“It’s all about the feet – it’s not about the shoes.”
The 2014 Nike Free running collection makes a performance statement echoing those famous words from coach and Nike co-founder Bill Bowerman. Bowerman’s belief was that design should focus on the athlete’s body and movement. His convictions inspired a design philosophy around the concept of natural motion and sparked the idea for the paradigm-shattering Nike Free introduced in 2004.
Ten years later, advancements in technology and product engineering continue to push the boundaries of footwear design even further in the all-new Nike Free 3.0 Flyknit, Nike Free 4.0 Flyknit, and Nike Free 5.0.
“After 10 years of continual innovation, we've truly revolutionized the way these shoes work,” said Rob Dolan, Senior Footwear Design Director, Nike Running. “By utilizing new technologies and the principles of natural motion, we’re really able to allow the foot to move for the runner in a way we’ve never been able to do before.”
A key breakthrough came from Nike’s sport research lab data, athlete insights and studying the foot in motion. While runners move forward linearly, their feet don’t move in a perfectly straight line – they tend to roll slightly when striking the ground. The design team knew multi-directional flexibility was key to delivering natural motion in a shoe. To achieve this, the 2014 collection features three of the most significant developments in Nike Free since its 2004 launch.
Hexagonal Flex Grooves
Data gathered at Nike’s sport research lab and insights from athletes helped inform Nike’s first-ever outsole with a hexagonal flex-groove pattern, delivering multi-directional flexibility and helping enable the runner’s foot to move more freely in all directions.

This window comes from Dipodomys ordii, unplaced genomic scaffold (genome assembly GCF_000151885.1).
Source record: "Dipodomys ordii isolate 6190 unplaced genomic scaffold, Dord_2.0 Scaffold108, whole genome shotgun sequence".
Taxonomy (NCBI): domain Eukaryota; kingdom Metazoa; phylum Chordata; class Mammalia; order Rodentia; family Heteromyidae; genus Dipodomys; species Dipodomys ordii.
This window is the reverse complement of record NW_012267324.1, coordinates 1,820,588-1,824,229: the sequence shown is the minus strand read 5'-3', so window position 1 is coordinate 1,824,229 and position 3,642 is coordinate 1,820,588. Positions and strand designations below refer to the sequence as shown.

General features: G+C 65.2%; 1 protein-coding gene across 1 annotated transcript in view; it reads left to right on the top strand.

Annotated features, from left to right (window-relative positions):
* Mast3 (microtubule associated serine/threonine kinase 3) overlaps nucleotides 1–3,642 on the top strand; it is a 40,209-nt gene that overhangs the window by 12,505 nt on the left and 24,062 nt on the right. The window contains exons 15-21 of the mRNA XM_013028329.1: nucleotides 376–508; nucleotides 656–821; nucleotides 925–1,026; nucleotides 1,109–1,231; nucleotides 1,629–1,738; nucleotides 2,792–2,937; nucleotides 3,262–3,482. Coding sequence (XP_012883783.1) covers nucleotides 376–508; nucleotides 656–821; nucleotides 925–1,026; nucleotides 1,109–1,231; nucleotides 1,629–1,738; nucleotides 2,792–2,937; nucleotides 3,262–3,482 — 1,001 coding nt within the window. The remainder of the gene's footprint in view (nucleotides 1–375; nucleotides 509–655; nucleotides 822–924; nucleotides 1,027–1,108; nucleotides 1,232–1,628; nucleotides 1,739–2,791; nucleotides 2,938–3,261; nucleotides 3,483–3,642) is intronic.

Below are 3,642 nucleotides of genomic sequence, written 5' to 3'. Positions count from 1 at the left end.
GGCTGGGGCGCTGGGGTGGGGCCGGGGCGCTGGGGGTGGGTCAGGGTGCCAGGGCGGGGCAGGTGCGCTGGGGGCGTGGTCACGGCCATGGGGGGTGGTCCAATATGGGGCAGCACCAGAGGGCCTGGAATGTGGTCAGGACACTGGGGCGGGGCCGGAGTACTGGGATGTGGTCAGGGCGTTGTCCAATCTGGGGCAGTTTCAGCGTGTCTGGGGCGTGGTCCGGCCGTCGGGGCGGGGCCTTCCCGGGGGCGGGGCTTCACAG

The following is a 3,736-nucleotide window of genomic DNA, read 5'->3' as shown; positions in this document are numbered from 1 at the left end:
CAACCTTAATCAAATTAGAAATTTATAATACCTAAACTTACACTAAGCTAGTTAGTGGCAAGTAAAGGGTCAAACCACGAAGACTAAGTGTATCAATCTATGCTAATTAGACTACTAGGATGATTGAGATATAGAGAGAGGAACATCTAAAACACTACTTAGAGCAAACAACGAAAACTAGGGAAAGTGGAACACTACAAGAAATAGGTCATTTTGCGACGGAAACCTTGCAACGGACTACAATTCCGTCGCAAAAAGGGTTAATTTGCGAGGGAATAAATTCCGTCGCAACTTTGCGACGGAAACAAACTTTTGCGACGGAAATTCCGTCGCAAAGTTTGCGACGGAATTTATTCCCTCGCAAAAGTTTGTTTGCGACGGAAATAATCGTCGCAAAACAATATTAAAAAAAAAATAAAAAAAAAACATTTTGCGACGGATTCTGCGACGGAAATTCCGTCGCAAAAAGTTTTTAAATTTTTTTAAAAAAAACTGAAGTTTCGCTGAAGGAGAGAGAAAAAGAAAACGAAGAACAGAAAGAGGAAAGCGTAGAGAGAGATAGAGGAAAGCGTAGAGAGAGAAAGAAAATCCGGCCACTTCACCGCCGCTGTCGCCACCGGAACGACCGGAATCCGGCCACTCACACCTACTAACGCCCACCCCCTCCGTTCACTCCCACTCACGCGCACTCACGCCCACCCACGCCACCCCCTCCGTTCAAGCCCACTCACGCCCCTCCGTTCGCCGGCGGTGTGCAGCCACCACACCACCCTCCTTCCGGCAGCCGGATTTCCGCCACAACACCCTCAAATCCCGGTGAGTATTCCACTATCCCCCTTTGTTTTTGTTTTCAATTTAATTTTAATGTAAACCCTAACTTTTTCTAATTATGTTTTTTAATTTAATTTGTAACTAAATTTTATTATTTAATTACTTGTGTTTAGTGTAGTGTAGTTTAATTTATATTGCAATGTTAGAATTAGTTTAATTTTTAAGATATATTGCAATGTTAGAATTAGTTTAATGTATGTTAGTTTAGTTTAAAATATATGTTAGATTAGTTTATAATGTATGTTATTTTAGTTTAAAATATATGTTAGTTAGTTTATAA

A more anatomically-shaped heel is designed to roll as the athlete’s foot hits the ground. This body-led approach to designing footwear focuses on mimicking the shape of the foot and aims to allow the foot and body to move more naturally.
Nike Flyknit Technology
An ultra-light Flyknit upper provides a supportive, contoured fit in the Nike Free 3.0 Flyknit and Free 4.0 Flyknit. Securing the foot over the low profile sole, the upper complements the flexibility of the Nike Free platform, allowing the foot to move more freely in all directions. Nike Flyknit technology enables designers to micro-engineer areas of stretch, support and breathability, and to seamlessly integrate Nike Flywire support where needed.
The collection allows runners to choose the desired level of flexibility and close-to-the-ground ride. The Nike Free 3.0 Flyknit offers the most flexibility and a four-millimeter heel-to-forefoot offset, the Nike Free 4.0 Flyknit provides flexibility with more cushioning at a six-millimeter offset, and with an eight-millimeter offset the Nike Free 5.0 is a happy medium between natural flexibility and a traditional running shoe.
Beginning today on NIKEiD, runners can customize the performance options between the Nike Free 4.0 Flyknit and Nike Free 5.0, changing the uppers and outsoles to deliver their optimal fit and ride. Each of the four silhouettes – Nike Free 4.0 Flyknit iD, Nike Free 5.0 iD, Nike Free 5.0 Flyknit Hybrid iD (a Nike Free 4.0 Flyknit upper paired with a Nike Free 5.0 outsole) or Nike Free 4.0 Hybrid iD (a Nike Free 5.0 upper with a Nike Free 4.0 outsole) – can be personalized with a unique color palette and custom message on the tongue.
The Nike Free 3.0 Flyknit, Nike Free 4.0 Flyknit and Nike Free 5.0 will be available on Nike.com and in stores beginning April 3.